A strong woman has been killed by a weak man and the world is a poorer place for it.
Marie Colvin’s death in the besieged Syrian city of Homs was shocking and violent.
Her journalist colleagues have painted a surprising picture of what drove a middle-aged woman to crawl through ditches, drive into pitched darkness with unknown armed men, and join civilians cowering under merciless shellfire in concrete basements.
In a word: anger.
Marie Colvin seems to have had an inbuilt anger: anger at injustice, anger at the wrong meted out to ordinary people in conflicts across the globe, anger at the sheer unfairness of the powerful punishing the poor. She wanted to tell their stories.
Her last report for the Sunday Times is awash with the stories of ordinary people, mostly told in their own words. Yes there’s a small section dealing with her dramatic journey to the city, a wistful paragraph on how beautiful the area would have been in different circumstances, but the piece is essentially not about her (a point missed by many other “celebrity” correspondents). No, the story for Marie Colvin was about the people she found in Homs, the people whose lives and deaths she wanted the world to know about, because what was (and is) happening to them was (and is) wrong.
As a society, we’re broadly uncomfortable with the concept of anger. We usually reserve our own anger for family members, drivers who cut us up, and anyone else guilty of petty or perceived wrongs.
Far more rare, but far more precious, is what Marie Colvin had. A driving sense of righteous anger, a courageous rage against injustice, fury at exploitation of the weak. Maybe Marie Colvin was quite capable of the first type of anger too, but she certainly had the second. She made choices to put herself in harm’s way so that the voices of the poor could be heard.
Righteous anger comes at a price. The desire to tell the story of the oppressed cost Marie Colvin first the sight in one eye, and then her life. We feel compassion for her death because we know something of her, had some basis for empathy and feeling we “knew” her, even though most of us didn’t. She, on the other hand, seemed able to experience these feelings for people she’d never met, but whose suffering she abhorred.
Contrast that with the man whose own choices led to her death. Bashar al-Assad chose as a young man to come to London to study to be an eye doctor. He chose to marry a British woman, Asma from Acton. He appeared to choose a life of doing good, of healing. In different circumstances he would probably be living out that life in London now, and no doubt would have made a caring, compassionate doctor. He would have appeared to be a good man. But how many of the people we see as good – including ourselves – have ever really been put to the test?
Circumstances changed for Bashar al-Assad. The death of his brother Basil in a car crash in 1994 ended his hopes of a life doing good in London: Bashar became the new presumed heir to his father’s power. Perhaps a stronger man would have refused to go back to Syria in the first place. Certainly a stronger man would have found a solution to the current uprising other than murder.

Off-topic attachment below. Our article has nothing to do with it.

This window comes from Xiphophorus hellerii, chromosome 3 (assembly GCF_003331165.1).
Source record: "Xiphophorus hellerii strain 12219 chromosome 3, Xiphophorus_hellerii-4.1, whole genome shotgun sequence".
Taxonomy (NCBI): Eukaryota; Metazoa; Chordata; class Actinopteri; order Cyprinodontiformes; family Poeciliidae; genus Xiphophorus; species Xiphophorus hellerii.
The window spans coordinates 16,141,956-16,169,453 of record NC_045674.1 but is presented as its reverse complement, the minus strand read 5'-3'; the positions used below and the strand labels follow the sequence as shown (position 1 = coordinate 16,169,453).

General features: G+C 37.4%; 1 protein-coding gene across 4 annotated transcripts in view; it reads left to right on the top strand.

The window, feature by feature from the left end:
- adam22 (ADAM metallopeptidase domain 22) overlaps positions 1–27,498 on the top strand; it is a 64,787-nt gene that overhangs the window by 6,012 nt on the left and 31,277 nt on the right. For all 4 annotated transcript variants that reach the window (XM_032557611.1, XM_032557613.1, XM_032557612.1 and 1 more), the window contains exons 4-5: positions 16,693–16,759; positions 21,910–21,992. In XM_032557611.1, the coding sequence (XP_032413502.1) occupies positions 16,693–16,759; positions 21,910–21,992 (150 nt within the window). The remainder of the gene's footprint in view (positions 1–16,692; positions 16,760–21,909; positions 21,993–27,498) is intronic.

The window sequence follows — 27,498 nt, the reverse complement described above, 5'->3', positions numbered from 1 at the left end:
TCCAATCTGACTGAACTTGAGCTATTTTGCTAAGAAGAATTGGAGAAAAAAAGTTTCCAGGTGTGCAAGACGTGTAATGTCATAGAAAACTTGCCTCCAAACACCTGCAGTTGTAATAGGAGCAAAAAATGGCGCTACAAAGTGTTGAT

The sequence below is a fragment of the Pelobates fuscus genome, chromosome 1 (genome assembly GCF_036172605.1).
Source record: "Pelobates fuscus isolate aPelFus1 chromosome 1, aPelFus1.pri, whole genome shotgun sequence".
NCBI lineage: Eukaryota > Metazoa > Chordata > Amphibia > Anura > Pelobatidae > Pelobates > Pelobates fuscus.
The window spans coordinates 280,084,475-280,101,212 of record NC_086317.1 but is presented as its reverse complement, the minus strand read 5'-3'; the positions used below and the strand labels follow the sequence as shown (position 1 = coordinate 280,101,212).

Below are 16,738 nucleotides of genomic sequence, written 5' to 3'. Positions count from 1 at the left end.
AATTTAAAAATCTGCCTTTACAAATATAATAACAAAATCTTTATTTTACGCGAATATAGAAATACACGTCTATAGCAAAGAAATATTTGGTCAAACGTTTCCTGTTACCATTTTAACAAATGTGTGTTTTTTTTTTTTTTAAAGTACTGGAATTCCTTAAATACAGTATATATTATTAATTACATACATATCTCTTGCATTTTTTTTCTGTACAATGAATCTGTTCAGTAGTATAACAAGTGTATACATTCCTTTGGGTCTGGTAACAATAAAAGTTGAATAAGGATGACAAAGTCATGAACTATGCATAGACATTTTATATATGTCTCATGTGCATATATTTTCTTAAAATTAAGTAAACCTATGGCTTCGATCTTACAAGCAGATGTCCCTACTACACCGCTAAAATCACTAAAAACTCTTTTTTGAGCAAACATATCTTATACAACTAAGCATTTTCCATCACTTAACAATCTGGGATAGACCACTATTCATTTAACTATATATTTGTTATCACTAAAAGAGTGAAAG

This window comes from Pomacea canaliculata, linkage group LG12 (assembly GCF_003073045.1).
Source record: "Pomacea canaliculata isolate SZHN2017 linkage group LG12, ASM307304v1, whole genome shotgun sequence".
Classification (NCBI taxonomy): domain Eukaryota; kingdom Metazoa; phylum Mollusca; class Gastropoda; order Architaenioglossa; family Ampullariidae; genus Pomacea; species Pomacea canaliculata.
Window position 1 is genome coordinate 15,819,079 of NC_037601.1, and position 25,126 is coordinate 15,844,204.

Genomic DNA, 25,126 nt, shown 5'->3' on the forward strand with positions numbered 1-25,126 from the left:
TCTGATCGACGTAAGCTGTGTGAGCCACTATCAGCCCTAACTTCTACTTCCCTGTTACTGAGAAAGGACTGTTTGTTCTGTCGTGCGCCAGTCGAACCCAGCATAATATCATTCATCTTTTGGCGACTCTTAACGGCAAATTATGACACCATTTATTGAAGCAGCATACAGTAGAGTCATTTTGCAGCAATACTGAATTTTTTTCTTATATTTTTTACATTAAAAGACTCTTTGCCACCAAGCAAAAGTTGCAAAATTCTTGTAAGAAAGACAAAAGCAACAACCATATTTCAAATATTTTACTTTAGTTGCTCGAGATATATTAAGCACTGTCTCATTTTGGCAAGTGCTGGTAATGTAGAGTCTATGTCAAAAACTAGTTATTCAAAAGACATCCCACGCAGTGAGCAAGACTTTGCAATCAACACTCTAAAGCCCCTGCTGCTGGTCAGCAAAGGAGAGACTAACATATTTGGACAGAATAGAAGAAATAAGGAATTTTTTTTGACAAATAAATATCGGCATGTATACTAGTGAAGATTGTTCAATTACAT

His weakness has cost thousands of lives and the toll is mounting daily. As the conflict started, I found myself willing him (and his British wife) on, to rediscover the values they must have thought they believed in when they lived in London.
But no, it was weakness that won out. Assad and his regime resorted to military might – and nothing demonstrates greater weakness than using the military against your own people. The Syrian opposition movement is, I am aware, an unstable cocktail of religious, political and ethnic groups, with even al-Qaeda trying to muscle in, but that in no way justifies what the UN believes are “highly likely” to be crimes against humanity.
And while weakness may seem easier in the moment, strength is what brings change. Whole empires can be brought down by the strength of one man. Mikhail Gorbachev may not have intended to end the Soviet empire when he became convinced of the case for “perestroika” – change. But that was the end result. A brutal empire built up over decades crumbled and fell because a strong man accepted the need for change.
Bashar al-Assad has demonstrated nothing but his weakness in attempting to use strength to end the uprising in Syria. Yes he’s accepted limited reforms, and yes he’s surrounded by generals and politicians telling him he has no choice but to act tough. Some see him in effect as a puppet, who couldn’t change things even if he wanted to. There’s probably some truth in this. But a strong man would be prepared to be ousted, exiled, even killed, rather than presiding over the massacre of his people.
So a weak man has killed a strong woman – a woman he could easily have known and befriended in London if the Sliding Doors moment in 1994 hadn’t taken his life in another direction.
Thanks to the courage and sacrifice of one woman, the world is more aware than ever of the brutality and cowardice of what’s happening in Syria. The life of Marie Colvin was of no higher intrinsic value than that of the French photographer Remi Ochlik who died with her, or the dozens of other people killed in Homs on the same day, or the estimated 7,000 unnamed Syrians already killed since the uprising began in March 2011.
But let’s hope the shocking loss of such a prominent figure may prove some kind of turning point, and that in death Marie Colvin achieves what she sought so courageously to achieve in life.